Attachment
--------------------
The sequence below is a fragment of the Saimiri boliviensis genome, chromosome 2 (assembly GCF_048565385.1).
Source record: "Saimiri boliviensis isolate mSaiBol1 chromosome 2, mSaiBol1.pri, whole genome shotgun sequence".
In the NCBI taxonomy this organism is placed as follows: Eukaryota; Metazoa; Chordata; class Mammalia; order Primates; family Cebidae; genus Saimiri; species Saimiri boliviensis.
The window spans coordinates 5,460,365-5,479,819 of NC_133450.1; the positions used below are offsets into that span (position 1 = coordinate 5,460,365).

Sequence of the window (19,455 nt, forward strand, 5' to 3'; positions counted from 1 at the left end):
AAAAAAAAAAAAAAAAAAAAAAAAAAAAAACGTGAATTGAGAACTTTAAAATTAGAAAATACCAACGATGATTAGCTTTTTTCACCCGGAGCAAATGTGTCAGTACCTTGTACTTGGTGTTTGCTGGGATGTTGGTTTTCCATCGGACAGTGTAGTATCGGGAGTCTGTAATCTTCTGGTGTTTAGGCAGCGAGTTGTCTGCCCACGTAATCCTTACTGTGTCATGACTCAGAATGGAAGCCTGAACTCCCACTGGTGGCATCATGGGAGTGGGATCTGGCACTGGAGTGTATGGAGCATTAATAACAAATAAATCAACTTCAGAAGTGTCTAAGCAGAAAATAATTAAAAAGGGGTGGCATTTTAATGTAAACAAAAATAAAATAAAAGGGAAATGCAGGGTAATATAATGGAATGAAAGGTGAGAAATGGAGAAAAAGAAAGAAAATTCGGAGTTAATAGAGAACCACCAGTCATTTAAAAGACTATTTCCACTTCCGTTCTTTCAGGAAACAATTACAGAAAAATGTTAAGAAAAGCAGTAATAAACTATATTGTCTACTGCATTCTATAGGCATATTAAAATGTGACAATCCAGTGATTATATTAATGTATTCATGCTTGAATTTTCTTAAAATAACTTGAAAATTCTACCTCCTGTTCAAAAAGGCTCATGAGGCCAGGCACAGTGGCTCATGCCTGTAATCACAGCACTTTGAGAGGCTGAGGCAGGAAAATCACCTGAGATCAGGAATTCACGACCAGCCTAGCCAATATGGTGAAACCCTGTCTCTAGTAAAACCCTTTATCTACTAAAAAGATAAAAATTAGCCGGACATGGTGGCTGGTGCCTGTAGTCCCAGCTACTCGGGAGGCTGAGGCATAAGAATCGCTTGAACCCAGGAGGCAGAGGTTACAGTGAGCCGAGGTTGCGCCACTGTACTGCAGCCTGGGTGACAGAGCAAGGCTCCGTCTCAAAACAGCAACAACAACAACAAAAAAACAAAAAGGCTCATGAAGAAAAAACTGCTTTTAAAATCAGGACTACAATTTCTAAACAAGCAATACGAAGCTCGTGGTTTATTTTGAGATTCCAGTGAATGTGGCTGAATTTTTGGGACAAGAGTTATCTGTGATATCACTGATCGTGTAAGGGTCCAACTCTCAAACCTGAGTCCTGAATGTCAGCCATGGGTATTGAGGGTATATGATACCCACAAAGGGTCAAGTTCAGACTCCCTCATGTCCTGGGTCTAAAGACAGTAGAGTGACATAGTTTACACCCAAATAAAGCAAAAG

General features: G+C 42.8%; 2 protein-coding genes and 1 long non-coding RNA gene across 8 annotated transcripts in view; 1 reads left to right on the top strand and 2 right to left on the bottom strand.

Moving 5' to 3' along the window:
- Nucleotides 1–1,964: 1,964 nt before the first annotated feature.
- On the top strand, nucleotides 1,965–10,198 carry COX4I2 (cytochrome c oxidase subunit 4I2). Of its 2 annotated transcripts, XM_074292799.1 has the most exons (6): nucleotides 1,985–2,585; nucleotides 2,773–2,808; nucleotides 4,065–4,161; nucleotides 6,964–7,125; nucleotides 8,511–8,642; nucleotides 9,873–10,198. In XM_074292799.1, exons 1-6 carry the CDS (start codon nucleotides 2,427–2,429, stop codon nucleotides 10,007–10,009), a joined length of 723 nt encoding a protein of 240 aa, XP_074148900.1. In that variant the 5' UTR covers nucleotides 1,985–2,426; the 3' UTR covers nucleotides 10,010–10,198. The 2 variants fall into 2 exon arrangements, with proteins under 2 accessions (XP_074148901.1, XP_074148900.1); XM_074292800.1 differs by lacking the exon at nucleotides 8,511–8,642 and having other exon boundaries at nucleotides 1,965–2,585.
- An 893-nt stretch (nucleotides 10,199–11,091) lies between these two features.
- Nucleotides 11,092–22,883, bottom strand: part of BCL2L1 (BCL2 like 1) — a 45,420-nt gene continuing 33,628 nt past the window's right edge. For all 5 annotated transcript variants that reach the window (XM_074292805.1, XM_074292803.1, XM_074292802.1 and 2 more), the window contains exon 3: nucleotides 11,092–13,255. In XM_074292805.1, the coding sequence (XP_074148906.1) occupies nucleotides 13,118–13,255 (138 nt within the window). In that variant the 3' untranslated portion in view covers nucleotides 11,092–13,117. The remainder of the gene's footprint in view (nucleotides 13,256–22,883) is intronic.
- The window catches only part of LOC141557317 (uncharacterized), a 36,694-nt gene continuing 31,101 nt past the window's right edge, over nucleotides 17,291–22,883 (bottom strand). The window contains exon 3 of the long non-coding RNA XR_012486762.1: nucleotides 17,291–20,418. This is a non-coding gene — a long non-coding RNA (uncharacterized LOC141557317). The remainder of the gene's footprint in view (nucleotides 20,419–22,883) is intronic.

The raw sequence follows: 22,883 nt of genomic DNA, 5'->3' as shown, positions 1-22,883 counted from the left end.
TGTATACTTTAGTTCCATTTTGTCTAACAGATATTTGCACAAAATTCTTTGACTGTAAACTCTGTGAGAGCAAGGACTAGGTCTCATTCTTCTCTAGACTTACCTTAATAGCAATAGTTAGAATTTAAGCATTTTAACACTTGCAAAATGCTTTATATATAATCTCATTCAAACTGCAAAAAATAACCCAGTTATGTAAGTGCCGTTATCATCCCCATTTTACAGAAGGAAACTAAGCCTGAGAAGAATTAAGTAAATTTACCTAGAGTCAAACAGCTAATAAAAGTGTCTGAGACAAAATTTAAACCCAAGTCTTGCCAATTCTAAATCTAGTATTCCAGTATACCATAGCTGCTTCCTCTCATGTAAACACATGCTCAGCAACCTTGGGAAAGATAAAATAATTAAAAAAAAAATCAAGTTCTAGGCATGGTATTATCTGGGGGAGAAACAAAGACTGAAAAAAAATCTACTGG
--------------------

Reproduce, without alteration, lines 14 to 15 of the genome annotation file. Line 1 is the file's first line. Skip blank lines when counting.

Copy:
The raw sequence follows: 22,883 nt of genomic DNA, 5'->3' as shown, positions 1-22,883 counted from the left end.
TGTATACTTTAGTTCCATTTTGTCTAACAGATATTTGCACAAAATTCTTTGACTGTAAACTCTGTGAGAGCAAGGACTAGGTCTCATTCTTCTCTAGACTTACCTTAATAGCAATAGTTAGAATTTAAGCATTTTAACACTTGCAAAATGCTTTATATATAATCTCATTCAAACTGCAAAAAATAACCCAGTTATGTAAGTGCCGTTATCATCCCCATTTTACAGAAGGAAACTAAGCCTGAGAAGAATTAAGTAAATTTACCTAGAGTCAAACAGCTAATAAAAGTGTCTGAGACAAAATTTAAACCCAAGTCTTGCCAATTCTAAATCTAGTATTCCAGTATACCATAGCTGCTTCCTCTCATGTAAACACATGCTCAGCAACCTTGGGAAAGATAAAATAATTAAAAAAAAAATCAAGTTCTAGGCATGGTATTATCTGGGGGAGAAACAAAGACTGAAAAAAAATCTACTGG